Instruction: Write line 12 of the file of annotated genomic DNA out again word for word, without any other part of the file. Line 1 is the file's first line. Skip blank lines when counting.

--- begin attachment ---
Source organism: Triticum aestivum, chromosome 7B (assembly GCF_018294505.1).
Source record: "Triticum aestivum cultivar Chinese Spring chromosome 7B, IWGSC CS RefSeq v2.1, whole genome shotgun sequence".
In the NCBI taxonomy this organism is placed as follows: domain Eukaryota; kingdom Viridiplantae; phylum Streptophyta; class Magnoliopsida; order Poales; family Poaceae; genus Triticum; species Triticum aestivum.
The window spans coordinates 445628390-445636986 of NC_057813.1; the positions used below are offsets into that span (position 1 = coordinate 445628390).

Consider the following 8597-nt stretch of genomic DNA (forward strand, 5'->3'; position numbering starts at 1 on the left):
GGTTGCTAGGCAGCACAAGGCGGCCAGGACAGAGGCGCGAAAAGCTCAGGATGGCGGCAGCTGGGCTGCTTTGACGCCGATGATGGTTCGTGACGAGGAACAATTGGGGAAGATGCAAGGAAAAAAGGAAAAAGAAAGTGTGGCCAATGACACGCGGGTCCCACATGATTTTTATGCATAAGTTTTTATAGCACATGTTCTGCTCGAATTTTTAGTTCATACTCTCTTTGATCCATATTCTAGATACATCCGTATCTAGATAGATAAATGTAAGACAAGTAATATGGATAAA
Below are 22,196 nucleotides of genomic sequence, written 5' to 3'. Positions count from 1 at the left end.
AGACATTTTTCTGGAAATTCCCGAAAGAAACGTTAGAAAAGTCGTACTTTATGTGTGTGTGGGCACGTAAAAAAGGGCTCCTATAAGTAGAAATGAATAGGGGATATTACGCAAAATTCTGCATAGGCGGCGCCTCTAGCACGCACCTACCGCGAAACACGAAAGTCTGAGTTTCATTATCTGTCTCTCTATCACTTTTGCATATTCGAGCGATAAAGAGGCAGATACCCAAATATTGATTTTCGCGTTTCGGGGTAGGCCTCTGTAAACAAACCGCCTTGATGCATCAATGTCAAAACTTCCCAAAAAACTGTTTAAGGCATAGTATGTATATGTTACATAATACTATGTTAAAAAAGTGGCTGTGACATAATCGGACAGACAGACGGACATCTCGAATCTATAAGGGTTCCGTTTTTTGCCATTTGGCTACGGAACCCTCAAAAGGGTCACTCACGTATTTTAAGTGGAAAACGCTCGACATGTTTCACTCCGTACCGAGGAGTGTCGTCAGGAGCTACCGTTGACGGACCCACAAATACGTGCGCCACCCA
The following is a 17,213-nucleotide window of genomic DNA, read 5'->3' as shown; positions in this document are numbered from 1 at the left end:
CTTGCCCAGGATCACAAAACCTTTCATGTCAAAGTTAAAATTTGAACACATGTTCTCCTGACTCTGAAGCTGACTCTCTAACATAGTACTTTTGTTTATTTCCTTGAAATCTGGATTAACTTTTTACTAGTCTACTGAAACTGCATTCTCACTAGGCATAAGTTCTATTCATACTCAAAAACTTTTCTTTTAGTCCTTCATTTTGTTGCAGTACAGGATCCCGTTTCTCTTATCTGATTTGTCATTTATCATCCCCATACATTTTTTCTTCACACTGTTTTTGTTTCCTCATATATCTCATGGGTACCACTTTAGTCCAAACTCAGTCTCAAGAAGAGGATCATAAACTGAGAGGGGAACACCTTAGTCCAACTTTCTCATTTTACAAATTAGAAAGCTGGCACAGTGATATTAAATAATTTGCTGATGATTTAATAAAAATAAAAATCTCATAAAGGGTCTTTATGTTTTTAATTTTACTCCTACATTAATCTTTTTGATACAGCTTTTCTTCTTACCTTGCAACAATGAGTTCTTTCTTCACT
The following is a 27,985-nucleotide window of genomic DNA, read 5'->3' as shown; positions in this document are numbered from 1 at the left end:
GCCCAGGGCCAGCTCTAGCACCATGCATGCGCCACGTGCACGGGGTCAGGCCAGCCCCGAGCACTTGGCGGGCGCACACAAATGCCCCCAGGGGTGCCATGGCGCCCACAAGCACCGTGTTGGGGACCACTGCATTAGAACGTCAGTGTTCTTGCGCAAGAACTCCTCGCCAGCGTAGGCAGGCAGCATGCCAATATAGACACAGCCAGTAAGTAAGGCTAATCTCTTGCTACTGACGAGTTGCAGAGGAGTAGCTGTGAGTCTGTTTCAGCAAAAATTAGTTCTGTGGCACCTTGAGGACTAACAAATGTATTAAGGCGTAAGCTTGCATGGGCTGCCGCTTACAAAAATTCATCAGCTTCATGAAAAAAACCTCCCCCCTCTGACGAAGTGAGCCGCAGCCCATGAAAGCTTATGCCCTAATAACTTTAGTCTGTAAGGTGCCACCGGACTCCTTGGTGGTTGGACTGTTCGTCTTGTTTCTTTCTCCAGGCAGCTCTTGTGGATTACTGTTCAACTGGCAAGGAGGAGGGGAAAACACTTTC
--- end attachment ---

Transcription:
GCCCAGGGCCAGCTCTAGCACCATGCATGCGCCACGTGCACGGGGTCAGGCCAGCCCCGAGCACTTGGCGGGCGCACACAAATGCCCCCAGGGGTGCCATGGCGCCCACAAGCACCGTGTTGGGGACCACTGCATTAGAACGTCAGTGTTCTTGCGCAAGAACTCCTCGCCAGCGTAGGCAGGCAGCATGCCAATATAGACACAGCCAGTAAGTAAGGCTAATCTCTTGCTACTGACGAGTTGCAGAGGAGTAGCTGTGAGTCTGTTTCAGCAAAAATTAGTTCTGTGGCACCTTGAGGACTAACAAATGTATTAAGGCGTAAGCTTGCATGGGCTGCCGCTTACAAAAATTCATCAGCTTCATGAAAAAAACCTCCCCCCTCTGACGAAGTGAGCCGCAGCCCATGAAAGCTTATGCCCTAATAACTTTAGTCTGTAAGGTGCCACCGGACTCCTTGGTGGTTGGACTGTTCGTCTTGTTTCTTTCTCCAGGCAGCTCTTGTGGATTACTGTTCAACTGGCAAGGAGGAGGGGAAAACACTTTC